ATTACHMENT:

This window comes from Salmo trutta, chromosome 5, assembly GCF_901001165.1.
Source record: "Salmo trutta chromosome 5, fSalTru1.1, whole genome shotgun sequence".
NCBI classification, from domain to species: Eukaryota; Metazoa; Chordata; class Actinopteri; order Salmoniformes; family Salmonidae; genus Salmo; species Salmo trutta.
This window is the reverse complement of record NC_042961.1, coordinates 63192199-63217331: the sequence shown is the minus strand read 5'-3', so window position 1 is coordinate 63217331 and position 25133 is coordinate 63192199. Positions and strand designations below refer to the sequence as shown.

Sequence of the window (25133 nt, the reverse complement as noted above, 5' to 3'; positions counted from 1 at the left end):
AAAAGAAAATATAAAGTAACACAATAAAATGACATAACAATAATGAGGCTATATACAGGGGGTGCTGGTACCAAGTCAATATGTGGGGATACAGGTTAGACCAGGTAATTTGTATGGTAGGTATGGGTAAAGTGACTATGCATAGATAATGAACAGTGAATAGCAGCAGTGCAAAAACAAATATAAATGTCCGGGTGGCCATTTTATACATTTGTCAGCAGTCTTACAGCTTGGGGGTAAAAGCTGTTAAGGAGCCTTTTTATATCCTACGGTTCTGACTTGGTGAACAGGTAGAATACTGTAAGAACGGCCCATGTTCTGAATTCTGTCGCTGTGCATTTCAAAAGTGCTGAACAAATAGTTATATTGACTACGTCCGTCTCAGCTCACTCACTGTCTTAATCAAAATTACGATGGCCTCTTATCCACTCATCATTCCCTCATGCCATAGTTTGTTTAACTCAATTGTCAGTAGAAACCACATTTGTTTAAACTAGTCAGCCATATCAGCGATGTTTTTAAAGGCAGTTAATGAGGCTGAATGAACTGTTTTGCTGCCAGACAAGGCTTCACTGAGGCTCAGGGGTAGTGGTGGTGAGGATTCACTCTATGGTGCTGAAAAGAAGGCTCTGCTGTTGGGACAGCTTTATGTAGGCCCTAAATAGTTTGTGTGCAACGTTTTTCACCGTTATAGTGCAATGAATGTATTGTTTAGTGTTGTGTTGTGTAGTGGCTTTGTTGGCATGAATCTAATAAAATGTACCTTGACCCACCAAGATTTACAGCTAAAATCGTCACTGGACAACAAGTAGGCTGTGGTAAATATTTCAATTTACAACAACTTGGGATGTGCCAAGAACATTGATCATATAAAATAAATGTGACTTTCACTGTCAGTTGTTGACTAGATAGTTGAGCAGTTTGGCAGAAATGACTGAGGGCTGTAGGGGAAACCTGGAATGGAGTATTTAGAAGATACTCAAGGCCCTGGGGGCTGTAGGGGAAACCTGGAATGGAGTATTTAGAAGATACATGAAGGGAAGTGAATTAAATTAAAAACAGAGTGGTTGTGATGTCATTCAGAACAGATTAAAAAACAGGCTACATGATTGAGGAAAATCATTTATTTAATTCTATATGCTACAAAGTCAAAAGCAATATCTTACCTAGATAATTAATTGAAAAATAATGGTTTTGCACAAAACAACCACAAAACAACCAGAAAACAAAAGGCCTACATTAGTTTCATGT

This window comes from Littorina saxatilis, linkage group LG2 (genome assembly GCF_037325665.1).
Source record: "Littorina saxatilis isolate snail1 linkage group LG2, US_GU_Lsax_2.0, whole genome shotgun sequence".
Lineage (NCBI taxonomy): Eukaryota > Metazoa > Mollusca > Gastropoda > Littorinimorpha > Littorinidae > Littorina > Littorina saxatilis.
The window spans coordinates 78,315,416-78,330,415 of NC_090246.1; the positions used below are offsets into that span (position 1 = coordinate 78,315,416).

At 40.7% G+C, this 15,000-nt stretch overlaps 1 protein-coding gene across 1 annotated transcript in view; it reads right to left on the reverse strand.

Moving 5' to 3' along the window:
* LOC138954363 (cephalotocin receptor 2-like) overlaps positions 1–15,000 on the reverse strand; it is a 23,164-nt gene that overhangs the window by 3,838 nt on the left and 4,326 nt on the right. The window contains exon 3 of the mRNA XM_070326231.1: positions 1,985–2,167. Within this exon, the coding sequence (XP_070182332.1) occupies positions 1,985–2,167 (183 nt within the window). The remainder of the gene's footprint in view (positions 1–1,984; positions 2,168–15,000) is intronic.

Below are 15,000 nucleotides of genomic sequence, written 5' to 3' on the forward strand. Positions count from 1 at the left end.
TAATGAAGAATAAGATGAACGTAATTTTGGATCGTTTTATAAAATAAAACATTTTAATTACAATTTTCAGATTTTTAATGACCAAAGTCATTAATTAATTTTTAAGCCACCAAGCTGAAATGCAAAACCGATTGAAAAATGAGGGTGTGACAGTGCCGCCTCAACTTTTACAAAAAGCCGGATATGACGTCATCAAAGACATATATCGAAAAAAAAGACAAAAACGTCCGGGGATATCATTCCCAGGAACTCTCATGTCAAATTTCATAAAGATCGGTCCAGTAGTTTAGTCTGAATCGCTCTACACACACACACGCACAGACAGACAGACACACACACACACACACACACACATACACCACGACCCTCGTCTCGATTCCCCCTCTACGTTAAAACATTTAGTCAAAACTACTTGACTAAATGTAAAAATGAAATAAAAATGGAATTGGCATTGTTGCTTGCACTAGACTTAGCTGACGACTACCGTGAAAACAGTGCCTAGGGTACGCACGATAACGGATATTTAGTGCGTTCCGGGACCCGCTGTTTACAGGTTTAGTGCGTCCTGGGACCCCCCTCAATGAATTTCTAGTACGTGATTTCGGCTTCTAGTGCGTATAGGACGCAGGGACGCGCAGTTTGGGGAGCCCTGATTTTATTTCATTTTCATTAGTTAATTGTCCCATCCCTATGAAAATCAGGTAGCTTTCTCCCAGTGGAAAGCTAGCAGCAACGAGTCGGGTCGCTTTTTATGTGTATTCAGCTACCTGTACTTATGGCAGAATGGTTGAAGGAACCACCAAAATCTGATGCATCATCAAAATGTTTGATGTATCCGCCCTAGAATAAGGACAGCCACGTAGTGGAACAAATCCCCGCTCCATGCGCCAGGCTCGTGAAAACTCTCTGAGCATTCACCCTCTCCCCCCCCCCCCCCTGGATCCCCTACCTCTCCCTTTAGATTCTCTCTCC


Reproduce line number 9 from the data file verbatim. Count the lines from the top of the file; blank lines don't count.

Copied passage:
Lineage (NCBI taxonomy): Eukaryota > Metazoa > Mollusca > Gastropoda > Littorinimorpha > Littorinidae > Littorina > Littorina saxatilis.